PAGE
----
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Capture of Major Yate II


seaforths
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I would be interested to know what Paul Oldfield says on Holmes. According to Gliddon, Holmes was with A Company who did receive the order to retire.

I used to correspond with Paul way back in 2002-3 on the VC forum and that's where I received from information on Yate and enlightened me on the suicide incident which he believed. Thank you for reminding of Paul. He was very good in helping me with what he had back then when starting my research on Yate though he was not my focal research for my doctorate then (it was another Japanese language officer, Captain MD Kennedy OBE, 2nd Scottish Rifles.)

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  • 11 months later...

I'm not sure if this has been brought up on any of the Yate threads on this forum, but this appears to be newsreel footage of Yate with his captors -there's a fleeting glimpse at 14.24 in this documentary:

https://www.youtube.com/watch?v=rcUaNw4XZK0

Yate seen from behind, but undoubtedly the same Germans from the photo in the initial post on this thread.

All the best

Paul.

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I'm not sure if this has been brought up on any of the Yate threads on this forum, but this appears to be newsreel footage of Yate with his captors -there's a fleeting glimpse at 14.24 in this documentary:

https://www.youtube.com/watch?v=rcUaNw4XZK0

Yate seen from behind, but undoubtedly the same Germans from the photo in the initial post on this thread.

All the best

Paul.

My golly gosh - so it is! No doubt about it! In an immediately preceding frame is a pickelhaube with a '23' on it - if this is part of the same sequence, then that might help tie it down. Is the soldier with the matronly looking lady in the scenes right before Yate the same as in the Yate shot?

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The chap on the extreme left at 14:24-25 in the film - distinctive long nose and moustache - is wearing a Prussian centenary medal and is the same chap who appears on the right of a photograph taken at Liege with one of his colleagues and a seated officer, and the seated officer in that photograph is shown with to his his left our moustachioed 'hero' with the wonky tunic button who appears in the Yate capture photograph and at 14:24-25 in the film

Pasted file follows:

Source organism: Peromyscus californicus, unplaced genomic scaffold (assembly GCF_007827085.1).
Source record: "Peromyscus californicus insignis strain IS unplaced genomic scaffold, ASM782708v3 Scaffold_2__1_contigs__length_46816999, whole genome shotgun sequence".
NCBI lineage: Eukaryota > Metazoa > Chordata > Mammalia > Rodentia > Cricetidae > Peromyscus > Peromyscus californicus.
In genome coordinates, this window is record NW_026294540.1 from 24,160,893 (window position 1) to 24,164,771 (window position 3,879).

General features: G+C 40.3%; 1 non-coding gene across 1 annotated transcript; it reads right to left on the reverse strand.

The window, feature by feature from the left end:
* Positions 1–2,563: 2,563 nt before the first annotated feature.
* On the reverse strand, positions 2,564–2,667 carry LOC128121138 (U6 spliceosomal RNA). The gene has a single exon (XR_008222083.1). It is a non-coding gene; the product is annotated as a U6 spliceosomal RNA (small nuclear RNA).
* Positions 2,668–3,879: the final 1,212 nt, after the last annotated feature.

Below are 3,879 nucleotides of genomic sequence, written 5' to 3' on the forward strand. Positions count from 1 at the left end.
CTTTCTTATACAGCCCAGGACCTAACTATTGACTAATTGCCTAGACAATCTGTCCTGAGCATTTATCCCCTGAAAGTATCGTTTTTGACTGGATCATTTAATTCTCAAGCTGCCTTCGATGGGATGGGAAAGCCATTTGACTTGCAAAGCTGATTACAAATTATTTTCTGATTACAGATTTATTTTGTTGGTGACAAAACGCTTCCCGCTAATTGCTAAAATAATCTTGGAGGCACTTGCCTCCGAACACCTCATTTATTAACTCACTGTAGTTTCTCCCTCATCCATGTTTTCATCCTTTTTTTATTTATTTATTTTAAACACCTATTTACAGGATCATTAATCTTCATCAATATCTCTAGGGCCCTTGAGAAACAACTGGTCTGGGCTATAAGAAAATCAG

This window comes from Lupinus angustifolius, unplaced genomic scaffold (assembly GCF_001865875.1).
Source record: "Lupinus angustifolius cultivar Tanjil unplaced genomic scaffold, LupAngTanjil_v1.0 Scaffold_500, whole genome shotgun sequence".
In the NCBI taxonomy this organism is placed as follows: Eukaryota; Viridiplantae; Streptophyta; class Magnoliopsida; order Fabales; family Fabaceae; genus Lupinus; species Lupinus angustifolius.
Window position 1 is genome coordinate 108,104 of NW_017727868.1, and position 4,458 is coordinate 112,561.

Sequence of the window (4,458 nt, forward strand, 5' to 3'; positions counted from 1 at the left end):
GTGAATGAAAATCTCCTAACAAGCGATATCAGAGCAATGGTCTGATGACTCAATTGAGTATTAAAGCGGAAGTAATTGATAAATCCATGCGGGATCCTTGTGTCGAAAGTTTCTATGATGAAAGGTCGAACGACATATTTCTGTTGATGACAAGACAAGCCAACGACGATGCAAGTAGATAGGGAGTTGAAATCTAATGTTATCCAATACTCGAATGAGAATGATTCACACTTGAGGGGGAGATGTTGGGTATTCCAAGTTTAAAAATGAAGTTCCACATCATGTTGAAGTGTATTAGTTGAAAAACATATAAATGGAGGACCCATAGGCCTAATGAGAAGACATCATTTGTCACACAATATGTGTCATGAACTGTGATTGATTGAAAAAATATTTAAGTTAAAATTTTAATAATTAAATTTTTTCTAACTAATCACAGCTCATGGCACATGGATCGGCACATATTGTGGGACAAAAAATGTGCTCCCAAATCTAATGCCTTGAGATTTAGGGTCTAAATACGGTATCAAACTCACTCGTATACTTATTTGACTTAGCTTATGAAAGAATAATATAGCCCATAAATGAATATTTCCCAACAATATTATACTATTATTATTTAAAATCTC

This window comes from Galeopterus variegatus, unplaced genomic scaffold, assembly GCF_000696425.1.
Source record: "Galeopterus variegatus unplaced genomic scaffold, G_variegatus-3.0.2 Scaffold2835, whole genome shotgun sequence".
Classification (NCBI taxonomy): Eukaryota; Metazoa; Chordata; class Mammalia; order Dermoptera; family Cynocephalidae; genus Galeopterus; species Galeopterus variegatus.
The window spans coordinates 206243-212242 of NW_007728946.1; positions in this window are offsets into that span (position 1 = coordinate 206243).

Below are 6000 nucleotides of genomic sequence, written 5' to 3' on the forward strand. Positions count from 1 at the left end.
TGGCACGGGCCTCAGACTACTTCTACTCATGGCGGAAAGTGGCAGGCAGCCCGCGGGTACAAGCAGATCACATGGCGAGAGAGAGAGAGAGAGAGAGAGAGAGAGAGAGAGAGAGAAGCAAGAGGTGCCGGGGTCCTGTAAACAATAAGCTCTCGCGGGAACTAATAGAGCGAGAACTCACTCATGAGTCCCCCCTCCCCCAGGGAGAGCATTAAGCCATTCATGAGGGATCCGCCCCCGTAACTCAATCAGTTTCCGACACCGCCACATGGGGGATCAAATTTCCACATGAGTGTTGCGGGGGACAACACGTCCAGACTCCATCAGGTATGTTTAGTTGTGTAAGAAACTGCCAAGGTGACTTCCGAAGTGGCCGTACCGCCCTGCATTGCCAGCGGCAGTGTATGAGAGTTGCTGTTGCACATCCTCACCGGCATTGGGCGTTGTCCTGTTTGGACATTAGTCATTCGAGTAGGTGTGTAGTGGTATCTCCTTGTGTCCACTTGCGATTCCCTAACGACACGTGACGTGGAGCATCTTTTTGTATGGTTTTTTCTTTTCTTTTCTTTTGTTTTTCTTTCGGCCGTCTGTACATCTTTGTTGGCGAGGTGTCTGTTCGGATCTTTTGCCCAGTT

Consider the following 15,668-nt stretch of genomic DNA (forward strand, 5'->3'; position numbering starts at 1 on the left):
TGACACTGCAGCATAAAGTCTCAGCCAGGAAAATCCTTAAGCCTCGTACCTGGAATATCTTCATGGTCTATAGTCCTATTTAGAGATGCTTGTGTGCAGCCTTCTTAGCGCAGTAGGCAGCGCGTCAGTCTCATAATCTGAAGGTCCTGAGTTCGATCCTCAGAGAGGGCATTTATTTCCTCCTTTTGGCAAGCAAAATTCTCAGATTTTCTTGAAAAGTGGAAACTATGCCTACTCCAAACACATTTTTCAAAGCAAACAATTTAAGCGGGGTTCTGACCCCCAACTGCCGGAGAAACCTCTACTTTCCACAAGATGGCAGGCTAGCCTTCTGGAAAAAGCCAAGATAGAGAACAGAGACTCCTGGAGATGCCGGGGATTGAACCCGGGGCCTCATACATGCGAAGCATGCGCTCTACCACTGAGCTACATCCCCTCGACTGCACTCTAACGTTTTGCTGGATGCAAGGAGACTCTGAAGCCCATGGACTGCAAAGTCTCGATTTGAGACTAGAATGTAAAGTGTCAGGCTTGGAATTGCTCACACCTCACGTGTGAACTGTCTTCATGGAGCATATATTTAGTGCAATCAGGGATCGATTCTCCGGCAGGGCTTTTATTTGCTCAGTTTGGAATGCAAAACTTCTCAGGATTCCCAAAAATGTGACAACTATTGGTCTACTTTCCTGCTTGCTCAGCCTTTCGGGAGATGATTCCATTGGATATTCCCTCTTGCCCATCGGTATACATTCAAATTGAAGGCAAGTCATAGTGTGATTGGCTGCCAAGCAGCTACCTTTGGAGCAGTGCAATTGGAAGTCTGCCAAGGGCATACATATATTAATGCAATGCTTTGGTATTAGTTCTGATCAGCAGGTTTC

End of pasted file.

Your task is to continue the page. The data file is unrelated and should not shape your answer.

post-69449-0-69629700-1454066074_thumb.j post-69449-0-25542000-1454066181_thumb.j post-69449-0-68808900-1454066594_thumb.j

(The first two photographs were both downloaded from the original and now locked Yate thread, but seem to have gone now. The second of the two is a Drake Goodman photograph, the first is also, I believe, but if not, I would greatly appreciate being corrected. The third photograph is in the public domain)

Trajan

P.B., that is incredibly well-spotted by you, and many thanks for posting it! The Seaforths will be even more pleased than me.

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The Seaforths may explode.

With delight! And coming so soon after Burns' night as well... Joy unfounded, perhaps?

But, on a serious note. I wonder if the 'Capture' photograph is a still from the film? Note that in the film Yate has his back turned but seems to me to be holding something in his hand, which he certainly is in the 'Capture' photograph. I also noticed (going back a bit before to the matronly matron) that there were other probable POW's in the background, while the presence of those volunteer medics implies somewhere well behind the lines. So, if this is all one film, then along with the No. 23 pickelhaube chappie it might just help narrow locations down for the thing. Liege??? My knowledge of the area around Le Cateau and troop movements in the aftermath is abysmal...

OK, now to technical stuff... Never payed with Youtube, but is there a way to do a slide-by-slide analysis?

Trajan

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GET IN!!!! WELL DONE!

Sorry, I've been on leave. One of my furrry 4 paws lost her battle with cancer on Monday and has been quite poorly over the last two weeks and needed lots of nursing.

Thank you very much for posting it and I agree, it is most definitely him! What an amazing find and very well spotted. As Trajan has already put up the mugshots the film and photographs together are evidence enough to I.D. him from behind.

The regiment that captured him was from Torgau but was Thuringian. Also, I discovered last week while dabbling that there appeared to also be an Uhlan unit based there, also Thuringian and they were likely mobilised at the start of the war too. That kind of helped me reconcile why so many statements etc. mentioned wounded/drunk Uhlans on the Torgau train. I think it is quite likely that the photograph was taken just before/after that film footage and the location, I think might be Mons. I'll have a play around tonight and try to extract a series of stills. Hopefully decent enough quality to take a closer look at his German friends.